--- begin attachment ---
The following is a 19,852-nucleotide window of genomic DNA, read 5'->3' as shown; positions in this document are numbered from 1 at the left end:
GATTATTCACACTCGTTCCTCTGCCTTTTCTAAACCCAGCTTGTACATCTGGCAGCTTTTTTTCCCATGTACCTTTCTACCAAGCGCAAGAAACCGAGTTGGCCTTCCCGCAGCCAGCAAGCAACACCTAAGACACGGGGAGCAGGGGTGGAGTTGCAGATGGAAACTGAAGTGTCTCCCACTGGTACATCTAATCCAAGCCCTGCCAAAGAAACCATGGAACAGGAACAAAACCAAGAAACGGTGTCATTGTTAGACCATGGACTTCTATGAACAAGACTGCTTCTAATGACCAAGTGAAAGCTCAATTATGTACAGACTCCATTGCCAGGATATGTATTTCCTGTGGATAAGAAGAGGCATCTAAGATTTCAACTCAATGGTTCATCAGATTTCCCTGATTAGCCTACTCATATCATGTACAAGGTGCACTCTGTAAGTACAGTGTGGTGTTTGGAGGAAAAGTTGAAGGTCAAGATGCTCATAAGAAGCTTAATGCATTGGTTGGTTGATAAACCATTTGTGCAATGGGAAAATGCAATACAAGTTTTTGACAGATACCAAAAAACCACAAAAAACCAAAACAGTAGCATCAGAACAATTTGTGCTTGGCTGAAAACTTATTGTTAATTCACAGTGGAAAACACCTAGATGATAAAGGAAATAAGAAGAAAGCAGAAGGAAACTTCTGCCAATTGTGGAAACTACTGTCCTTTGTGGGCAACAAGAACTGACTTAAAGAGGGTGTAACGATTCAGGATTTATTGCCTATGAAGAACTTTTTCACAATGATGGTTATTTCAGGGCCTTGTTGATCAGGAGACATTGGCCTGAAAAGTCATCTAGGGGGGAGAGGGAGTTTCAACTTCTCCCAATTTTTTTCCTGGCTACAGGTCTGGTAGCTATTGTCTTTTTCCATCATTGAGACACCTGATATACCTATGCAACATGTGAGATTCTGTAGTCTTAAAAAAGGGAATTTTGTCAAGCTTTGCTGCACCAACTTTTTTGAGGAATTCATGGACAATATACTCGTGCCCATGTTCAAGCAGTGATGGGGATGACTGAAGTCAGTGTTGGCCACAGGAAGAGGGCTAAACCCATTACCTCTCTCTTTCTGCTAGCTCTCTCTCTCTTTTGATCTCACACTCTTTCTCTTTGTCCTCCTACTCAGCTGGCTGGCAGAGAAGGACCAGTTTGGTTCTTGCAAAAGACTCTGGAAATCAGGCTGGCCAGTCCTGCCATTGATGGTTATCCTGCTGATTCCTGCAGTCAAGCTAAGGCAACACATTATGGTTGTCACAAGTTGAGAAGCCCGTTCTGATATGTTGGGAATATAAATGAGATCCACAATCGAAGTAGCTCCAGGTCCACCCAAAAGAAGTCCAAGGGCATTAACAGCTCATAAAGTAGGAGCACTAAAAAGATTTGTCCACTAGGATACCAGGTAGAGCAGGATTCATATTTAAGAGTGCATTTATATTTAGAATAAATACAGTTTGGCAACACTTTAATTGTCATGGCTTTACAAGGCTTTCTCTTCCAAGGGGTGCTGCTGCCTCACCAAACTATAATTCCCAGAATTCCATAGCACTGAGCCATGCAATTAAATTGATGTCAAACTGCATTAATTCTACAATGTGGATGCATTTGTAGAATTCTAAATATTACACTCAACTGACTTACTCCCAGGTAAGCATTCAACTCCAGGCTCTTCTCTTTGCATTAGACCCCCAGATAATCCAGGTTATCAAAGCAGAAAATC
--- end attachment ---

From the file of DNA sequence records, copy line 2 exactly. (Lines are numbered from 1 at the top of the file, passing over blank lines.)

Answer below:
GATTATTCACACTCGTTCCTCTGCCTTTTCTAAACCCAGCTTGTACATCTGGCAGCTTTTTTTCCCATGTACCTTTCTACCAAGCGCAAGAAACCGAGTTGGCCTTCCCGCAGCCAGCAAGCAACACCTAAGACACGGGGAGCAGGGGTGGAGTTGCAGATGGAAACTGAAGTGTCTCCCACTGGTACATCTAATCCAAGCCCTGCCAAAGAAACCATGGAACAGGAACAAAACCAAGAAACGGTGTCATTGTTAGACCATGGACTTCTATGAACAAGACTGCTTCTAATGACCAAGTGAAAGCTCAATTATGTACAGACTCCATTGCCAGGATATGTATTTCCTGTGGATAAGAAGAGGCATCTAAGATTTCAACTCAATGGTTCATCAGATTTCCCTGATTAGCCTACTCATATCATGTACAAGGTGCACTCTGTAAGTACAGTGTGGTGTTTGGAGGAAAAGTTGAAGGTCAAGATGCTCATAAGAAGCTTAATGCATTGGTTGGTTGATAAACCATTTGTGCAATGGGAAAATGCAATACAAGTTTTTGACAGATACCAAAAAACCACAAAAAACCAAAACAGTAGCATCAGAACAATTTGTGCTTGGCTGAAAACTTATTGTTAATTCACAGTGGAAAACACCTAGATGATAAAGGAAATAAGAAGAAAGCAGAAGGAAACTTCTGCCAATTGTGGAAACTACTGTCCTTTGTGGGCAACAAGAACTGACTTAAAGAGGGTGTAACGATTCAGGATTTATTGCCTATGAAGAACTTTTTCACAATGATGGTTATTTCAGGGCCTTGTTGATCAGGAGACATTGGCCTGAAAAGTCATCTAGGGGGGAGAGGGAGTTTCAACTTCTCCCAATTTTTTTCCTGGCTACAGGTCTGGTAGCTATTGTCTTTTTCCATCATTGAGACACCTGATATACCTATGCAACATGTGAGATTCTGTAGTCTTAAAAAAGGGAATTTTGTCAAGCTTTGCTGCACCAACTTTTTTGAGGAATTCATGGACAATATACTCGTGCCCATGTTCAAGCAGTGATGGGGATGACTGAAGTCAGTGTTGGCCACAGGAAGAGGGCTAAACCCATTACCTCTCTCTTTCTGCTAGCTCTCTCTCTCTTTTGATCTCACACTCTTTCTCTTTGTCCTCCTACTCAGCTGGCTGGCAGAGAAGGACCAGTTTGGTTCTTGCAAAAGACTCTGGAAATCAGGCTGGCCAGTCCTGCCATTGATGGTTATCCTGCTGATTCCTGCAGTCAAGCTAAGGCAACACATTATGGTTGTCACAAGTTGAGAAGCCCGTTCTGATATGTTGGGAATATAAATGAGATCCACAATCGAAGTAGCTCCAGGTCCACCCAAAAGAAGTCCAAGGGCATTAACAGCTCATAAAGTAGGAGCACTAAAAAGATTTGTCCACTAGGATACCAGGTAGAGCAGGATTCATATTTAAGAGTGCATTTATATTTAGAATAAATACAGTTTGGCAACACTTTAATTGTCATGGCTTTACAAGGCTTTCTCTTCCAAGGGGTGCTGCTGCCTCACCAAACTATAATTCCCAGAATTCCATAGCACTGAGCCATGCAATTAAATTGATGTCAAACTGCATTAATTCTACAATGTGGATGCATTTGTAGAATTCTAAATATTACACTCAACTGACTTACTCCCAGGTAAGCATTCAACTCCAGGCTCTTCTCTTTGCATTAGACCCCCAGATAATCCAGGTTATCAAAGCAGAAAATC